The place we were staying, Hvammsvík, and the island across from the hot springs, Hvammsey Island, were recreational facilities for US naval troops. Hvammsvík peninsula also served as a storage facility for ammunition and deep sea bombs and a British naval officer lived at the highest point of the peninsula, Hvammur Hill, to better oversee operations in the fjord. The officer’s house is still there and one of the properties the hot springs rents out to tourists.
There’s a hell of a lot more to say about Iceland, Hvalfjörður, and Hvammsvik during World War II, but let’s put a button on it by saying where I was staying was right in the midst of one of the major supply depots for the war. Uses like that don’t tend to fade to simple stories just because a government reclaims and repairs the land where it took place.
Combing the Hvammsvík Beaches
The optimist in me took my expectations and sprinted away with them. For the weeks leading up to my trip, I had visions of myself strolling along a black sand beach, the gentle surf sweeping antique shell casings, war medals, helmets, gun parts, belt buckles, and a dozen other amorphous bits of war memorabilia right at my feet. There was also an historian and an archaeologist following along behind me in those visions, delivering poignant insights about whatever artifact materialized in my hand. This is obviously not how my search went.
My main reality check was the realization a few days before that I had little to no chance of finding spent ammunition, parts of firearms, and the flotsam that falls out of a combat troop’s pocket or off his uniform. Hvalfjörður was a supply depot, not a combat zone, and any fragments I was going to find would reflect that. In and of itself, that’s not a disappointing realization. A historical relic is a historical relic. Their value is self-evident and I’d be happy to collect whatever was on the beach.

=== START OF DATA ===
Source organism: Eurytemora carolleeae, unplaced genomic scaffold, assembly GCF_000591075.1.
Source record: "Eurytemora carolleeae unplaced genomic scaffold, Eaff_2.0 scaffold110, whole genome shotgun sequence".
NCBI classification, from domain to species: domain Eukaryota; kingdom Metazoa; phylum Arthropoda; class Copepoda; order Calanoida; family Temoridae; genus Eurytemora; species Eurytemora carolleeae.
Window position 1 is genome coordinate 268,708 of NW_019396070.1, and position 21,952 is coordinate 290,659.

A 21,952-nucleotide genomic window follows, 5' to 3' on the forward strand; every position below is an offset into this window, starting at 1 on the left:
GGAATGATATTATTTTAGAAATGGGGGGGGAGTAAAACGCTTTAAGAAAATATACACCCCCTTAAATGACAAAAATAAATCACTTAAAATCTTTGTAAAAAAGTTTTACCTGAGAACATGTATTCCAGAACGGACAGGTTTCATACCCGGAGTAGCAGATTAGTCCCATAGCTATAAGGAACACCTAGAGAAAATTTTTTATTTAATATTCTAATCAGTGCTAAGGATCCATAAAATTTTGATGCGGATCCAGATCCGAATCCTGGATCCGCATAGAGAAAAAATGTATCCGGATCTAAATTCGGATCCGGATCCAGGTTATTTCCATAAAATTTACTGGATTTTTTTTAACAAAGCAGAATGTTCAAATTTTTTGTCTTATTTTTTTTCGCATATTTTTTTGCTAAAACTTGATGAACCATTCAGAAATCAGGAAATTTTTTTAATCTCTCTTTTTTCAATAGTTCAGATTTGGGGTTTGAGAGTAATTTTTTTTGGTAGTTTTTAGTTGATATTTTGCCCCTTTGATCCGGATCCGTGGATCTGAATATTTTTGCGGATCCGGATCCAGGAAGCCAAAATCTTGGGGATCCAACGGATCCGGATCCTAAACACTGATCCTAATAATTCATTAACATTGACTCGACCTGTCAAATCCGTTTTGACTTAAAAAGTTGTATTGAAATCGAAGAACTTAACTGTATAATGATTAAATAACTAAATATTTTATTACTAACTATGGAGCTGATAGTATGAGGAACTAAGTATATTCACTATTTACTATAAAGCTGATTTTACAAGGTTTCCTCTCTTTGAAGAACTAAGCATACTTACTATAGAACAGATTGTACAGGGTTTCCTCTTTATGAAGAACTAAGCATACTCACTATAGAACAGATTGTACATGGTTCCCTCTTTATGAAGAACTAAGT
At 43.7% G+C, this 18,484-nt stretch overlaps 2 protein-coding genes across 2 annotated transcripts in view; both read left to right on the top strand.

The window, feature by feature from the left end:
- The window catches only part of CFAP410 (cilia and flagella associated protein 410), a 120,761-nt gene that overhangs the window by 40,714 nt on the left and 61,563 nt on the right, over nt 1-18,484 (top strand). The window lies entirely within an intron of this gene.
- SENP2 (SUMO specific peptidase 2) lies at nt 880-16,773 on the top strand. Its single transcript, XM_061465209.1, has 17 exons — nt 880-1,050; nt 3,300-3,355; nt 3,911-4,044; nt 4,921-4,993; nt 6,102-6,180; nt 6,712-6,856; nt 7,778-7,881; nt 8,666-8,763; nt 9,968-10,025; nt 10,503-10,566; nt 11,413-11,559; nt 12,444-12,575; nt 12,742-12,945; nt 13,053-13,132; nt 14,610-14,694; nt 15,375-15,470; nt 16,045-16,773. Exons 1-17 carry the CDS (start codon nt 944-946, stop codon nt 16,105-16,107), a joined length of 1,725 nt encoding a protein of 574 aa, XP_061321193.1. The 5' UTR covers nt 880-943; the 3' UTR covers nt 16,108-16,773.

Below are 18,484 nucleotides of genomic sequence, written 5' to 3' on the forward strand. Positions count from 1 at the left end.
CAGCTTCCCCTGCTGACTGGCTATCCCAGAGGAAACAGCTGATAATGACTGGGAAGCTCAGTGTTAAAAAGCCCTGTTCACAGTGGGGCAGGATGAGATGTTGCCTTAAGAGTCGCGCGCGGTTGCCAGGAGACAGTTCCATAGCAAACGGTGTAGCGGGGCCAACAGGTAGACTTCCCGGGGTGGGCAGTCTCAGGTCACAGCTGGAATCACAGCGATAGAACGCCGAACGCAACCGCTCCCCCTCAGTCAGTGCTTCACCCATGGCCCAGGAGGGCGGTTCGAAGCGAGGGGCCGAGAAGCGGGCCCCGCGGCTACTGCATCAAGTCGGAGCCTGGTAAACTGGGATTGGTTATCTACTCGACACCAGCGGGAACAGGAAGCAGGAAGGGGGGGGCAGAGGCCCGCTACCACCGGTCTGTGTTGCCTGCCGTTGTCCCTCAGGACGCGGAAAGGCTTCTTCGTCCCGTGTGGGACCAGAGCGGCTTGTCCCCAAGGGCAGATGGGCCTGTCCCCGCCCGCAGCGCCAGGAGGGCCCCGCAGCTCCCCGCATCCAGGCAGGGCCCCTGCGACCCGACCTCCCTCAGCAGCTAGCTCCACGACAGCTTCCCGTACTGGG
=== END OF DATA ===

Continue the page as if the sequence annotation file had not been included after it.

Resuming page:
In my time on the peninsula, I was able to comb two sections of beach. The first was the northern beach on the first day I was there. That day served as a proof-of-concept to see if reality mapped even a little bit on the optimistic image my brain had conjured up. The good news is, it did, though, again, not with spent shell casings and rusty guns. Instead, we found scattered bits of ceramics and rusty springs and rods. And we found them fast.
I got my first piece, a large sliver of what looked like a soup or cereal bowl, pretty much as soon as I walked on the beach. The search was helped by the fact that most of the ceramics are white and the beach is made of dark volcanic rock. The ceramics also reflect light differently than the surrounding rocks. There’s a bit of diffusion below the surface of the ceramic, and the matte finish contrasts the shinier rocks. Those were the main discoveries of the first day: bright white pieces of worn ceramic among black rock. Most of them were fairly featureless, just simple white pieces broken in random shapes with the edges worn smooth by eight decades bouncing around the bottom of a fjord.